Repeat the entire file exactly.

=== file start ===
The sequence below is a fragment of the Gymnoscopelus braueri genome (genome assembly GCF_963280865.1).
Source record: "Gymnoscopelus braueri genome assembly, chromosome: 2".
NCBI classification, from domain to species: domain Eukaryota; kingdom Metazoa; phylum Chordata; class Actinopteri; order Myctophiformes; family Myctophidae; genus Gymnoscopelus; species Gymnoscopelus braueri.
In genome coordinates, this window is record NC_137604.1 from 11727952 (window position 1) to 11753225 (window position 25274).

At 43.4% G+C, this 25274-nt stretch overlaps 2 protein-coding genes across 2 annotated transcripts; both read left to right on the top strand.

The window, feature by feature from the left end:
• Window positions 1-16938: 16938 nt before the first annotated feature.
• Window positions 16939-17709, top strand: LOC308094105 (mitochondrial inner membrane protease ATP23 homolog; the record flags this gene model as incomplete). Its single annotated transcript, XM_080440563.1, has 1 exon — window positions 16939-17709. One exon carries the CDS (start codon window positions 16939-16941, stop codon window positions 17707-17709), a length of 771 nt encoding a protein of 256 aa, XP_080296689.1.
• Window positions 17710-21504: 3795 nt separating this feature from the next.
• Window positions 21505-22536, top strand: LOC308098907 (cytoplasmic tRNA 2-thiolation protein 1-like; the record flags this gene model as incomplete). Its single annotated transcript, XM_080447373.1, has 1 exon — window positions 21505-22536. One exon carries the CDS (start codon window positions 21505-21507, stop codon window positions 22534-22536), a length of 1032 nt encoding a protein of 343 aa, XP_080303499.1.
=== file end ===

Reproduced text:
The sequence below is a fragment of the Gymnoscopelus braueri genome (genome assembly GCF_963280865.1).
Source record: "Gymnoscopelus braueri genome assembly, chromosome: 2".
NCBI classification, from domain to species: domain Eukaryota; kingdom Metazoa; phylum Chordata; class Actinopteri; order Myctophiformes; family Myctophidae; genus Gymnoscopelus; species Gymnoscopelus braueri.
In genome coordinates, this window is record NC_137604.1 from 11727952 (window position 1) to 11753225 (window position 25274).

At 43.4% G+C, this 25274-nt stretch overlaps 2 protein-coding genes across 2 annotated transcripts; both read left to right on the top strand.

The window, feature by feature from the left end:
• Window positions 1-16938: 16938 nt before the first annotated feature.
• Window positions 16939-17709, top strand: LOC308094105 (mitochondrial inner membrane protease ATP23 homolog; the record flags this gene model as incomplete). Its single annotated transcript, XM_080440563.1, has 1 exon — window positions 16939-17709. One exon carries the CDS (start codon window positions 16939-16941, stop codon window positions 17707-17709), a length of 771 nt encoding a protein of 256 aa, XP_080296689.1.
• Window positions 17710-21504: 3795 nt separating this feature from the next.
• Window positions 21505-22536, top strand: LOC308098907 (cytoplasmic tRNA 2-thiolation protein 1-like; the record flags this gene model as incomplete). Its single annotated transcript, XM_080447373.1, has 1 exon — window positions 21505-22536. One exon carries the CDS (start codon window positions 21505-21507, stop codon window positions 22534-22536), a length of 1032 nt encoding a protein of 343 aa, XP_080303499.1.